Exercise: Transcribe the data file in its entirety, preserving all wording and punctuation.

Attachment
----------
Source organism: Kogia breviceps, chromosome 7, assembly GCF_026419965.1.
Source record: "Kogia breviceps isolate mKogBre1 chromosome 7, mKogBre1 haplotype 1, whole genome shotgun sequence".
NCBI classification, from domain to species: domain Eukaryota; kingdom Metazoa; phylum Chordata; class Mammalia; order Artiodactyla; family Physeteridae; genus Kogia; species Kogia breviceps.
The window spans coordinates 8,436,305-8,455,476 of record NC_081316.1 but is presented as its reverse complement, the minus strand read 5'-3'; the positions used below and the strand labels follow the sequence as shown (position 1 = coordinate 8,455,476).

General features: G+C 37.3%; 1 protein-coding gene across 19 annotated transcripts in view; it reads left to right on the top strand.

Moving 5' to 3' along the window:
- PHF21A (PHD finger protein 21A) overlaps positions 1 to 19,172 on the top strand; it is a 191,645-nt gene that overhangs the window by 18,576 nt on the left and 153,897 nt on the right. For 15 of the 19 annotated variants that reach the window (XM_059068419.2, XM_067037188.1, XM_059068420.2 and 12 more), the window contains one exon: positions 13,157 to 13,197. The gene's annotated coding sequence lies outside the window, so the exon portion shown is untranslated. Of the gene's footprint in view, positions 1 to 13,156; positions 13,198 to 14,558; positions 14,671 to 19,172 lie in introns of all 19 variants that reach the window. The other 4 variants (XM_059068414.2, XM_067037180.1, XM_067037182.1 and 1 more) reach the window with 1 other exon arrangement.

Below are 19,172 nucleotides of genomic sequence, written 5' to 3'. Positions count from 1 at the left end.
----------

Source organism: Kogia breviceps, chromosome 7, assembly GCF_026419965.1.
Source record: "Kogia breviceps isolate mKogBre1 chromosome 7, mKogBre1 haplotype 1, whole genome shotgun sequence".
NCBI classification, from domain to species: domain Eukaryota; kingdom Metazoa; phylum Chordata; class Mammalia; order Artiodactyla; family Physeteridae; genus Kogia; species Kogia breviceps.
The window spans coordinates 8,436,305-8,455,476 of record NC_081316.1 but is presented as its reverse complement, the minus strand read 5'-3'; the positions used below and the strand labels follow the sequence as shown (position 1 = coordinate 8,455,476).

General features: G+C 37.3%; 1 protein-coding gene across 19 annotated transcripts in view; it reads left to right on the top strand.

Moving 5' to 3' along the window:
- PHF21A (PHD finger protein 21A) overlaps positions 1 to 19,172 on the top strand; it is a 191,645-nt gene that overhangs the window by 18,576 nt on the left and 153,897 nt on the right. For 15 of the 19 annotated variants that reach the window (XM_059068419.2, XM_067037188.1, XM_059068420.2 and 12 more), the window contains one exon: positions 13,157 to 13,197. The gene's annotated coding sequence lies outside the window, so the exon portion shown is untranslated. Of the gene's footprint in view, positions 1 to 13,156; positions 13,198 to 14,558; positions 14,671 to 19,172 lie in introns of all 19 variants that reach the window. The other 4 variants (XM_059068414.2, XM_067037180.1, XM_067037182.1 and 1 more) reach the window with 1 other exon arrangement.

Below are 19,172 nucleotides of genomic sequence, written 5' to 3'. Positions count from 1 at the left end.